This story is produced in partnership with PaxEx.Aero - The Business of Passenger Experience
The Star Alliance A++ joint venture airlines launched a new fare product this week for transatlantic travel. The six carriers – Air Canada, Austrian Airlines, Brussels Airlines, Lufthansa, Swiss, and United Airlines are launching a not-quite-Basic Economy option available for travel and purchase starting on or after 5 June 2018. Most notably, these tickets do NOT include a checked bag as part of the fare. As United says in its message to travel agents, “these lowest-priced fares are the first step towards a Basic Economy product on trans-Atlantic United flights.”
Unlike the domestic Basic Economy fares the new TATL option does not limit carry-on bags nor advance seat assignment (though some carriers do have other limits on seats or carry-ons for economy fares). Similar to the domestic Basic Economy fares this new offering does not permit any ticket changes, even with a change fee. And, similar to domestic Basic Economy fares these new options are not to be combined with higher fare classes when constructing a round-trip ticket. This could lead to higher fares where a traveler is willing to accept the limitations one way and not the other or where the associated fare buckets are available one way and not the other.
The burgeoning Transatlantic LCC model serves as the catalyst for the new product. Norwegian’s base fare does not include meals nor checked bags. Some other LCCs such as XL Airways and Thomas Cook do include the first checked bag. The legacy carriers are responding, but with some variety in their approach.
In this case the Star Alliance partners follow their SkyTeam and OneWorld brethren in this space. The SkyTeam partners launched similar fares in late 2017 for flights on/after 10 April 2018. The SkyTeam version is more aggressive than the Star Alliance offering, limiting advance seat assignment in all cases. The OneWorld version was announced later but also launched in April, also without advance seat assignments. Making the rules work consistently across multiple airlines is part of the challenge. So is ensuring that the various ticketing systems involved can all deliver the same fares and restrictions consistently within the joint venture structure.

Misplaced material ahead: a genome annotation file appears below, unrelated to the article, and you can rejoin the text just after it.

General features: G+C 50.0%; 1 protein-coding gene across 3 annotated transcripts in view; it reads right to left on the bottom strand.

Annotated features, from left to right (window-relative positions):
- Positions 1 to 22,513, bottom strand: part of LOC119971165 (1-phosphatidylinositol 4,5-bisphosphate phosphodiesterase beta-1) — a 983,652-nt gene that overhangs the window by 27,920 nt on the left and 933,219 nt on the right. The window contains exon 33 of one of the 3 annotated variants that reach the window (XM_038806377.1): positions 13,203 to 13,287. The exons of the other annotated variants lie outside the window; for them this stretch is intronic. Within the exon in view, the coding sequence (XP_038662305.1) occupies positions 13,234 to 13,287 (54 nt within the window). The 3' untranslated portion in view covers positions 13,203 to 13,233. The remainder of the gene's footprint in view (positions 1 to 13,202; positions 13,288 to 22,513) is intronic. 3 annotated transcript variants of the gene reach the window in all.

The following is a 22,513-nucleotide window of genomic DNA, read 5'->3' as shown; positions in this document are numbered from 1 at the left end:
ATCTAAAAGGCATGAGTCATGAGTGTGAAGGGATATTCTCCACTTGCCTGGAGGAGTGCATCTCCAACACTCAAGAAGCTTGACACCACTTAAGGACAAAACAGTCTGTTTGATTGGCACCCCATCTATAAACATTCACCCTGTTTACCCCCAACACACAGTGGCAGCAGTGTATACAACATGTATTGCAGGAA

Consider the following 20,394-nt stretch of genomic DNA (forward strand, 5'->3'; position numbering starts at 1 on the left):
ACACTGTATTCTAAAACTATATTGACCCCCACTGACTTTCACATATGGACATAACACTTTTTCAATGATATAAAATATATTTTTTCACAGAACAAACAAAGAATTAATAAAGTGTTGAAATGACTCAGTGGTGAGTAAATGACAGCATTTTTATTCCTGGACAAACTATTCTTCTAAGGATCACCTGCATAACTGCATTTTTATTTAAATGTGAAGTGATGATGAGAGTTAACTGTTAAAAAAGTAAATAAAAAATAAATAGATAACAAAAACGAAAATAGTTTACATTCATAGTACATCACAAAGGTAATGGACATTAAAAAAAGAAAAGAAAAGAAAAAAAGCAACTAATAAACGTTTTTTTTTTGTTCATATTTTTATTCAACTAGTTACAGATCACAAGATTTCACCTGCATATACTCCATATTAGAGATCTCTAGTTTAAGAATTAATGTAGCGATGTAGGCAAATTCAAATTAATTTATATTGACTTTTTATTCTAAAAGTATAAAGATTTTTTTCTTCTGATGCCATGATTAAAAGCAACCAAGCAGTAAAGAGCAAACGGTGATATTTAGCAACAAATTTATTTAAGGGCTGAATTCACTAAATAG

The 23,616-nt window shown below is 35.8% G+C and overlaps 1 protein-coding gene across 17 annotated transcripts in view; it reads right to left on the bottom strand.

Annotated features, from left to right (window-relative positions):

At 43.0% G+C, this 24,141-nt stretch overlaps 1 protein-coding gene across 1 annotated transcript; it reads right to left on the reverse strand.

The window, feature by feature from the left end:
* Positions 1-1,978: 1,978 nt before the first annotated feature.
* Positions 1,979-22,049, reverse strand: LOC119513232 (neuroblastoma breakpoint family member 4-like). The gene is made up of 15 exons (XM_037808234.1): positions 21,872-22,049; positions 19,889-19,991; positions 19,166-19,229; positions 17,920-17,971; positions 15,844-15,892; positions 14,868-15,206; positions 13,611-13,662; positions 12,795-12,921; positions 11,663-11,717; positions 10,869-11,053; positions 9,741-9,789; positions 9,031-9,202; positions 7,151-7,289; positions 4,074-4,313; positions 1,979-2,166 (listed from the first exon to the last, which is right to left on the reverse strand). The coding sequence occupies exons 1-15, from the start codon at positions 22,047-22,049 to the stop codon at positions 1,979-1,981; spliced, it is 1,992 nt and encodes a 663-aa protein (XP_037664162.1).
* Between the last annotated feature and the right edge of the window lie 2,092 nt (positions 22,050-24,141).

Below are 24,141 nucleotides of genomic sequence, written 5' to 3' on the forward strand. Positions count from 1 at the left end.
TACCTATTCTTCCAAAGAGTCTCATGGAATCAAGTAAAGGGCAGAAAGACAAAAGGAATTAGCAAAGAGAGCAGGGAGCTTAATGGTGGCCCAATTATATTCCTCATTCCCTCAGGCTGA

Within the Star Alliance airlines the new fares will apply to a range of fare classes that varies based on the trip origin. For point of origin U.S. the fare is planned for booking classes K, L and T. For point of origin E.U. and Canada the fare is planned for booking classes K, L, T, S and W. Booking classes are subject to change and may vary by route.
The implementation of the new fares varies slightly across the member airlines. Air Canada is calling the new fares Basic Economy while Lufthansa Group carriers dubbed them Economy Light. United chose “Economy (1st Bag Charge/ No Changes)” as its moniker. On Air Canada the tickets will receive Zone 6 boarding, though elite benefits will apply. For United and the Lufthansa Group of airlines the regular boarding group will be used. Fortunately all member carriers appear to be honoring the Star Alliance Gold status benefit of one free checked bag, so long as bag check is handled by the member airline.
Ultimately the transition to these basic economy offerings is a fare hike. The airlines try to spin them as increasing options and flexibility but the fares do not decrease for the bottom end options as the new offerings are added. And, for the most part, the airlines have stopped pretending that the fares are only used in markets where the direct U/LCC competition exists. At least with this version passengers are not completely shut out of the on-board and elite benefits they’ve become accustomed to when traveling.
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